SALEM — Salem Preparatory High School has a secret weapon for handling students who struggle with emotional issues and learning disabilities: puppies.
Salem Prep has teamed up with Dog B.O.N.E.S., a Massachusetts network of emotional support dog teams, to help extend the potential of 24 students enrolled in the therapeutic day school. The program has been running this school year and will continue next year.
The final visit for the year took place last week, as students said goodbye to dogs they have met weekly and grown to cherish.
"He has bonded. He knows the dog's name and looks forward to (seeing Winnie)," said Kim Arsenault, of her 17-year-old son, Hunter, and an intimidatingly sized Leonberger. "Although we can't have a dog, he has an opportunity every week. And whenever he is with a dog, his whole demeanor is happy, loving, and it puts him in a good mood for the entire day."
Salem Prep, located in the back of New Liberty Innovation School at Witch City Mall, is a therapeutic day school representing "the most restrictive placement you can get in a public school setting before being sent to an out-of-district placement," said Brian Edmunds, the school's program director.
Students have a variety of challenges to overcome, some with autism, some with emotional disorders. "All students are cognitively intact," Edmunds said. "It's just the emotional struggles that inhibit their progress."
Some students develop strong bonds with a teacher, and those connections help a student grow and overcome challenges. But it appears everyone has bonded with the dogs.
"It's like going to the gym, kind of," Edmunds said. "You get to practice building strength. Working with dogs, which is lower stakes, isn't as scary as having to read a person's emotions."
The relationship with Dog B.O.N.E.S. — Dogs Building Opportunities for Nurturing and Emotional Support — was launched with the help of Deb Jeffers, the school district's food service director and a support dog owner herself.
For some kids, it makes all the difference. The school's lowest attendance day was always Monday. Though data showing the trend wasn't immediately available, Edmunds said weekly dog visits and programming with the dogs every Monday morning caused attendance on the worst day of the week to spike.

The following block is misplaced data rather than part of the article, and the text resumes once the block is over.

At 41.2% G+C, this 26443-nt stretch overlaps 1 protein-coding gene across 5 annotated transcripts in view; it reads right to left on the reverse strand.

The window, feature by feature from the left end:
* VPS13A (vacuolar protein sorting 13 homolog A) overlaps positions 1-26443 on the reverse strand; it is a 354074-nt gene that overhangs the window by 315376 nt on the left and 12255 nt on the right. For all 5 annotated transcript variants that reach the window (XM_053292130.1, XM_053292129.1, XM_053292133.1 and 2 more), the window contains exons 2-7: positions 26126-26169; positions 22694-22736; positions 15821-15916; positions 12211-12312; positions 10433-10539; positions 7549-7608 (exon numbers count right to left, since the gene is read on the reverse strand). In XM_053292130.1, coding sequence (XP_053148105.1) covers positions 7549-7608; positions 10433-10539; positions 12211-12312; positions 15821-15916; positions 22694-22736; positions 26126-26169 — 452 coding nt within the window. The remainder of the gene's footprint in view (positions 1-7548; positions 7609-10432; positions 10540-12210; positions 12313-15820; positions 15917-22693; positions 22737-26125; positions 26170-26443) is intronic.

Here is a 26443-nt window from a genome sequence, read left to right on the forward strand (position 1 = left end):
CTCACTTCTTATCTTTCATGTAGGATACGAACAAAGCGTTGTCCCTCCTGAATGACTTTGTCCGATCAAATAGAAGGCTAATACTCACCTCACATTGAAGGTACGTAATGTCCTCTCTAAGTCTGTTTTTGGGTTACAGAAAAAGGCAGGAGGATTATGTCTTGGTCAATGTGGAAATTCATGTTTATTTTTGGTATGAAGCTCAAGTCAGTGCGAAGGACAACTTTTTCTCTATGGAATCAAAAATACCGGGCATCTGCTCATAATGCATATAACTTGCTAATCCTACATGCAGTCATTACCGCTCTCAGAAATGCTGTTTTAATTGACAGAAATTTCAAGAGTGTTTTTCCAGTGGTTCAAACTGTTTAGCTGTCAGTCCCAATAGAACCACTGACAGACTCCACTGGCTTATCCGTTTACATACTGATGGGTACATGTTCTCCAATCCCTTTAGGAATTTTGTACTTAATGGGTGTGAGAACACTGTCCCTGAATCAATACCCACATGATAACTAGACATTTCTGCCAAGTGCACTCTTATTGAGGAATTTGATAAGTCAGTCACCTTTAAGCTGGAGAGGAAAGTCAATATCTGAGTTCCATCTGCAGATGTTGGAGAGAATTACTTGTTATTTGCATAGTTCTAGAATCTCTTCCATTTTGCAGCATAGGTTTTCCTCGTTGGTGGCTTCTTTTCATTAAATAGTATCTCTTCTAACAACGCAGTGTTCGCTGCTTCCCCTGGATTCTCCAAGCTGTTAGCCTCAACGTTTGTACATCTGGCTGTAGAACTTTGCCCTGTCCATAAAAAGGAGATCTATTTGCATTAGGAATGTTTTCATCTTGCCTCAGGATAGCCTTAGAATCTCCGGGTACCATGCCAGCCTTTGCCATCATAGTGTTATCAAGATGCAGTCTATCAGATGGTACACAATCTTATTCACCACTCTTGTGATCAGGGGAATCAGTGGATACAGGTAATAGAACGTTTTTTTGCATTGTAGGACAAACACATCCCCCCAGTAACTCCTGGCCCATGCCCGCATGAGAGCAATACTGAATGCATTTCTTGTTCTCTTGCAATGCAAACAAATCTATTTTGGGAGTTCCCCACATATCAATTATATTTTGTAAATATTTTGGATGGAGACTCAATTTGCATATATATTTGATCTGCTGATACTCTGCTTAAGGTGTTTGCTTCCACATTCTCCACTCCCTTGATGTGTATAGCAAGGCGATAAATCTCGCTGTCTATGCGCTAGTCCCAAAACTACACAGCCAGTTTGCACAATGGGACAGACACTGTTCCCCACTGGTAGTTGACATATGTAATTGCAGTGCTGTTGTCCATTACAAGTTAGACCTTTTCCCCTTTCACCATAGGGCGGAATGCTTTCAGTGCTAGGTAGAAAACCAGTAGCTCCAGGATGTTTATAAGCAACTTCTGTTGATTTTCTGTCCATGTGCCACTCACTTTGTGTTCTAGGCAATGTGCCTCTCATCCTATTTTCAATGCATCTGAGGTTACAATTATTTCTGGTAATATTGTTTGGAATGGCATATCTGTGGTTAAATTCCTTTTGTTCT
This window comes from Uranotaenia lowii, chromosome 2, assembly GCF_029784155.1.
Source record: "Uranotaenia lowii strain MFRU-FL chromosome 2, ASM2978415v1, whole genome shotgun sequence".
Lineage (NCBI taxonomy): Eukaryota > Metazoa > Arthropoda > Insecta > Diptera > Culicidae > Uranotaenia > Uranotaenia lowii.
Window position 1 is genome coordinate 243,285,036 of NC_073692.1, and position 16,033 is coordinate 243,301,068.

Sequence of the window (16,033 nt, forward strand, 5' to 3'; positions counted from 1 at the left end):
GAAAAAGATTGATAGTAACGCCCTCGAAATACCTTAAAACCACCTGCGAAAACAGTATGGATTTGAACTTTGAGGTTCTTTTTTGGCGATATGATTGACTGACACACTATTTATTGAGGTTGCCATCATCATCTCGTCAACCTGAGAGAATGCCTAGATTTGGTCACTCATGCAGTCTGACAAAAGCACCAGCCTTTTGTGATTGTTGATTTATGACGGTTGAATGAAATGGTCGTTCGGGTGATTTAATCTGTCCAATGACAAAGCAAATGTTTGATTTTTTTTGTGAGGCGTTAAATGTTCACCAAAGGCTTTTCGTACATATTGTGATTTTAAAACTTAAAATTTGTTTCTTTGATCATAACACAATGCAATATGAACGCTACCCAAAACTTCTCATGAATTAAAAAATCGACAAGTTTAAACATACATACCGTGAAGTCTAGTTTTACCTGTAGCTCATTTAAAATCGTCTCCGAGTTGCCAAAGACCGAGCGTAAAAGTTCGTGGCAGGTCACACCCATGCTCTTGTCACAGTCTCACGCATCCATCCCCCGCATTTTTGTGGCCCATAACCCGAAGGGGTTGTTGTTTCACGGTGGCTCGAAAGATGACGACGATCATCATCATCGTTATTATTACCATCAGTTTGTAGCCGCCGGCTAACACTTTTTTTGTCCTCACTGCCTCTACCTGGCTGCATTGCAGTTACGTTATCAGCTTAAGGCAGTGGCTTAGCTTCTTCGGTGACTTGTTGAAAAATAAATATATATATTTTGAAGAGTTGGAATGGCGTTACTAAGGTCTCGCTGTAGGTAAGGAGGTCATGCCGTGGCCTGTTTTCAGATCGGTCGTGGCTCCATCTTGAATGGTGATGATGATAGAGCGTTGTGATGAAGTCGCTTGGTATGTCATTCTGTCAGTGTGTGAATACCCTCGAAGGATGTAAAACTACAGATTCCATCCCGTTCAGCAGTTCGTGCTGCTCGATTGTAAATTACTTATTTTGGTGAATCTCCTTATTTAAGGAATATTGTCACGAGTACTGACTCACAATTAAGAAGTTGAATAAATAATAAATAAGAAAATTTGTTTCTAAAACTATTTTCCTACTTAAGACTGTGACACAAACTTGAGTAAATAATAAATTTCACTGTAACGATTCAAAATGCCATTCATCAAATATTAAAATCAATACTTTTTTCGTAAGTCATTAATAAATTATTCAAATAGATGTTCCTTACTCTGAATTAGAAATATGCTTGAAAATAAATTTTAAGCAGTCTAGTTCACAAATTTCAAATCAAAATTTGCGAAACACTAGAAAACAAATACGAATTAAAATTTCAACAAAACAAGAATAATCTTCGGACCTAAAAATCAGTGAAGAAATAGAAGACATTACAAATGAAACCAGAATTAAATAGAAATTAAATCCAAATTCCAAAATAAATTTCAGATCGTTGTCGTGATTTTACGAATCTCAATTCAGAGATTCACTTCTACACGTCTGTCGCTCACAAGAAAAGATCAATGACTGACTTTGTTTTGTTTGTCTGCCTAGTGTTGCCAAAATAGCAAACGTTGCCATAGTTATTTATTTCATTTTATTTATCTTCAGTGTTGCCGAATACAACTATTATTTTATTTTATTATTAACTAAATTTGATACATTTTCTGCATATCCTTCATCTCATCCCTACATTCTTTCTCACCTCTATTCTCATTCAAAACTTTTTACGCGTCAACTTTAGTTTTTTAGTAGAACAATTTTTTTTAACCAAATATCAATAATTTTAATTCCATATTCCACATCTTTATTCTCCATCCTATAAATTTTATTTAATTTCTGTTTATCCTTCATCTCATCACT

"They have something to look forward to over the weekend," Edmunds said. "That's a nice routine, and it establishes consistency."
One student hooked on seeing the dogs each week is Hunter, Arsenault's son.
"He's sick, woke up sick yesterday," Arsenault said. "And he said, 'I have to go into school because the dogs will be there, and I can't miss it.'"
Of course, this isn't anything like getting a job at a puppy-petting factory. Most weeks, curriculum and games are woven into the dog visits.
There are three dogs making the stops at Salem Prep: Winnie, a 3-year-old Leonberger owned by Reading resident Mike Boston; Sir Riley, a 5-year-old mini poodle owned by Wakefield resident Bonnie Hobbs; and Paxton, a West Highland white terrier owned by Fran Weil.
But this isn't a relationship that benefits only the students. The care goes both ways, according to Boston.
"Winnie gets as much out of it as the kids get out of Winnie," he said. "She loves to be petted, loves to be near people. And I get a lot out of it, too."
Hobbs, standing nearby with Sir Riley, was quick to affirm that.
"That's it," she said. "We give to the kids. We make a difference in their lives at that moment, and we get so much back at that moment."
Hobbs recalled a visit to an area kindergarten class, where there was a circle of children and one child off to the side, not in the circle. The girl, she said, "was hunched over and all alone."
"I said, 'Would you like to pet Riley?' And she shook her head yes, patted (Riley) on her head," Hobbs said. "All of a sudden, her face was buried in Riley. She gave her a hug."
Moments later, the girl was part of the circle, Hobbs said.
"I'm hooked at that point," Hobbs said. "You can't change their lives, but you can make them feel better at that moment."